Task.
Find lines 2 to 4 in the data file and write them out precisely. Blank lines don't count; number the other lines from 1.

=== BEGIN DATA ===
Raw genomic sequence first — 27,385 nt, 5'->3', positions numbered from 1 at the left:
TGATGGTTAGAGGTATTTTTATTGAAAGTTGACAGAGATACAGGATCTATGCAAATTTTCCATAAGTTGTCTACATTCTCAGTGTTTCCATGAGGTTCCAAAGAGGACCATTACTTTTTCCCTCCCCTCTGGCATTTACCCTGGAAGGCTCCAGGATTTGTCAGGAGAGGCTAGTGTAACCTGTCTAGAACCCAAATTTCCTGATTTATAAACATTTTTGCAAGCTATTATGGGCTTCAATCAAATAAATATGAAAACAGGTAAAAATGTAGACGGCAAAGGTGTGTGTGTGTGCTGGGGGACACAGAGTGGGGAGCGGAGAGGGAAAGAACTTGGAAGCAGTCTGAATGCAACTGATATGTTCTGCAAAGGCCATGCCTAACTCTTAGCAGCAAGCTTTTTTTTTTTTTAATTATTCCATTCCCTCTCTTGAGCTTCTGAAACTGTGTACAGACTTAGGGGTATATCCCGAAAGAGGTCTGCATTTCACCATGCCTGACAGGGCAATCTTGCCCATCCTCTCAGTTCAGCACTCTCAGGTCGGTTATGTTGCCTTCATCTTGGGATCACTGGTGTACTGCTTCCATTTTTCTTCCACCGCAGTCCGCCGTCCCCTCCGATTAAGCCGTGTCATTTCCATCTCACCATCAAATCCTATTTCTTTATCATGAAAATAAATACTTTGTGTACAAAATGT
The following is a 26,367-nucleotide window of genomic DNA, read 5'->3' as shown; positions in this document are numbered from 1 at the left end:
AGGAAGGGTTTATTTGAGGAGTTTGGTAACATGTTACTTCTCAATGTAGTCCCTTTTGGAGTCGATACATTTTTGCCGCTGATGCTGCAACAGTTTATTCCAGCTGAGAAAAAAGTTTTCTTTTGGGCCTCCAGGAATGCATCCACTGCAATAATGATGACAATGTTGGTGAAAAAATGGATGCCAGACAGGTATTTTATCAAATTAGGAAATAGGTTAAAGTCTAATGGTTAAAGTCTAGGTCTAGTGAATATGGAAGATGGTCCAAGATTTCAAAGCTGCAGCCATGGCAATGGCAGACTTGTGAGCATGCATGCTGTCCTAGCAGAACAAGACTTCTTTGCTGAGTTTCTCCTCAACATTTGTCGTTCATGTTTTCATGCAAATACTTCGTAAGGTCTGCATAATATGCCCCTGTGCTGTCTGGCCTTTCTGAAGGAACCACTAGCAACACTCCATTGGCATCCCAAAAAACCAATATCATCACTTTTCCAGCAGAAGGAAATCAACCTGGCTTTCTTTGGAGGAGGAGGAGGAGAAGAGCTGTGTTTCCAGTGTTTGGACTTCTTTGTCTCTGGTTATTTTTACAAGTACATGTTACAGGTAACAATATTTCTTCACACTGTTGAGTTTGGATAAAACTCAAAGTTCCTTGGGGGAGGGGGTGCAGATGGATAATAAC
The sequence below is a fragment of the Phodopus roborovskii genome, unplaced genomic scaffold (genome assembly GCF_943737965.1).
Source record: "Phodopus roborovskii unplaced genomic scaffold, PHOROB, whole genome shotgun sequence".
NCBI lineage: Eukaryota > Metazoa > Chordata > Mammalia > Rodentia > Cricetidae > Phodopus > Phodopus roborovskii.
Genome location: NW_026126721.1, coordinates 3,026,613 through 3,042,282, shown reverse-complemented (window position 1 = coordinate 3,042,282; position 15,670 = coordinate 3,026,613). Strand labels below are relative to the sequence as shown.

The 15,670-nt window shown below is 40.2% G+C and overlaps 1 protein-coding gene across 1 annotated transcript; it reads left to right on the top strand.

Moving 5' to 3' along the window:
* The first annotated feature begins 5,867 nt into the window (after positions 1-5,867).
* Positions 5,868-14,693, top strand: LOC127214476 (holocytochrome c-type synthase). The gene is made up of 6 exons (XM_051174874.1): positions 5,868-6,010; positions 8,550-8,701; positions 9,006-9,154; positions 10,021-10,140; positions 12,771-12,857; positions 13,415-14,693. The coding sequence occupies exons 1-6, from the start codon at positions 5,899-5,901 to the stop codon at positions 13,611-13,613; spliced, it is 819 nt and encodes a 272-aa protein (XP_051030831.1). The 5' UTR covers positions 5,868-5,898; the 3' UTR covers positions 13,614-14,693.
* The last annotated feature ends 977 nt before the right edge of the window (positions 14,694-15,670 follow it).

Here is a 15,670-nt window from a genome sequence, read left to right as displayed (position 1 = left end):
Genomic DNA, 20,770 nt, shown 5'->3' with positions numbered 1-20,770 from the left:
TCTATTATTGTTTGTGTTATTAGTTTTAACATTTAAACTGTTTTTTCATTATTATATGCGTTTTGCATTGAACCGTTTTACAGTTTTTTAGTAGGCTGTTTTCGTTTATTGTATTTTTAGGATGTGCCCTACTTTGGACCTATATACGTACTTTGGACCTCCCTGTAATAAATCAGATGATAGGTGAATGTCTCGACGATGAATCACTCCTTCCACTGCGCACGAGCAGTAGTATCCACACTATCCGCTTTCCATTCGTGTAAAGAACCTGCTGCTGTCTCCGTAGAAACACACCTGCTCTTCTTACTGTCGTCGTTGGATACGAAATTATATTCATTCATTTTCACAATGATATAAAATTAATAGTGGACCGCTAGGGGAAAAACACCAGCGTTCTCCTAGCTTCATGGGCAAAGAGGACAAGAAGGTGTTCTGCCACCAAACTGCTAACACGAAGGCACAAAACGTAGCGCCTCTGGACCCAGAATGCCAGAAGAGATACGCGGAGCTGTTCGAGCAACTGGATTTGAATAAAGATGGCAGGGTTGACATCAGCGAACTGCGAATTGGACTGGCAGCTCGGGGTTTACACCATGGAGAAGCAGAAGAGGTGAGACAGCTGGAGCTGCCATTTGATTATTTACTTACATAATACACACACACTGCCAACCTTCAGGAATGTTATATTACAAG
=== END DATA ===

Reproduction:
TGATGGTTAGAGGTATTTTTATTGAAAGTTGACAGAGATACAGGATCTATGCAAATTTTCCATAAGTTGTCTACATTCTCAGTGTTTCCATGAGGTTCCAAAGAGGACCATTACTTTTTCCCTCCCCTCTGGCATTTACCCTGGAAGGCTCCAGGATTTGTCAGGAGAGGCTAGTGTAACCTGTCTAGAACCCAAATTTCCTGATTTATAAACATTTTTGCAAGCTATTATGGGCTTCAATCAAATAAATATGAAAACAGGTAAAAATGTAGACGGCAAAGGTGTGTGTGTGTGCTGGGGGACACAGAGTGGGGAGCGGAGAGGGAAAGAACTTGGAAGCAGTCTGAATGCAACTGATATGTTCTGCAAAGGCCATGCCTAACTCTTAGCAGCAAGCTTTTTTTTTTTTTAATTATTCCATTCCCTCTCTTGAGCTTCTGAAACTGTGTACAGACTTAGGGGTATATCCCGAAAGAGGTCTGCATTTCACCATGCCTGACAGGGCAATCTTGCCCATCCTCTCAGTTCAGCACTCTCAGGTCGGTTATGTTGCCTTCATCTTGGGATCACTGGTGTACTGCTTCCATTTTTCTTCCACCGCAGTCCGCCGTCCCCTCCGATTAAGCCGTGTCATTTCCATCTCACCATCAAATCCTATTTCTTTATCATGAAAATAAATACTTTGTGTACAAAATGT
The following is a 26,367-nucleotide window of genomic DNA, read 5'->3' as shown; positions in this document are numbered from 1 at the left end:
AGGAAGGGTTTATTTGAGGAGTTTGGTAACATGTTACTTCTCAATGTAGTCCCTTTTGGAGTCGATACATTTTTGCCGCTGATGCTGCAACAGTTTATTCCAGCTGAGAAAAAAGTTTTCTTTTGGGCCTCCAGGAATGCATCCACTGCAATAATGATGACAATGTTGGTGAAAAAATGGATGCCAGACAGGTATTTTATCAAATTAGGAAATAGGTTAAAGTCTAATGGTTAAAGTCTAGGTCTAGTGAATATGGAAGATGGTCCAAGATTTCAAAGCTGCAGCCATGGCAATGGCAGACTTGTGAGCATGCATGCTGTCCTAGCAGAACAAGACTTCTTTGCTGAGTTTCTCCTCAACATTTGTCGTTCATGTTTTCATGCAAATACTTCGTAAGGTCTGCATAATATGCCCCTGTGCTGTCTGGCCTTTCTGAAGGAACCACTAGCAACACTCCATTGGCATCCCAAAAAACCAATATCATCACTTTTCCAGCAGAAGGAAATCAACCTGGCTTTCTTTGGAGGAGGAGGAGGAGAAGAGCTGTGTTTCCAGTGTTTGGACTTCTTTGTCTCTGGTTATTTTTACAAGTACATGTTACAGGTAACAATATTTCTTCACACTGTTGAGTTTGGATAAAACTCAAAGTTCCTTGGGGGAGGGGGTGCAGATGGATAATAAC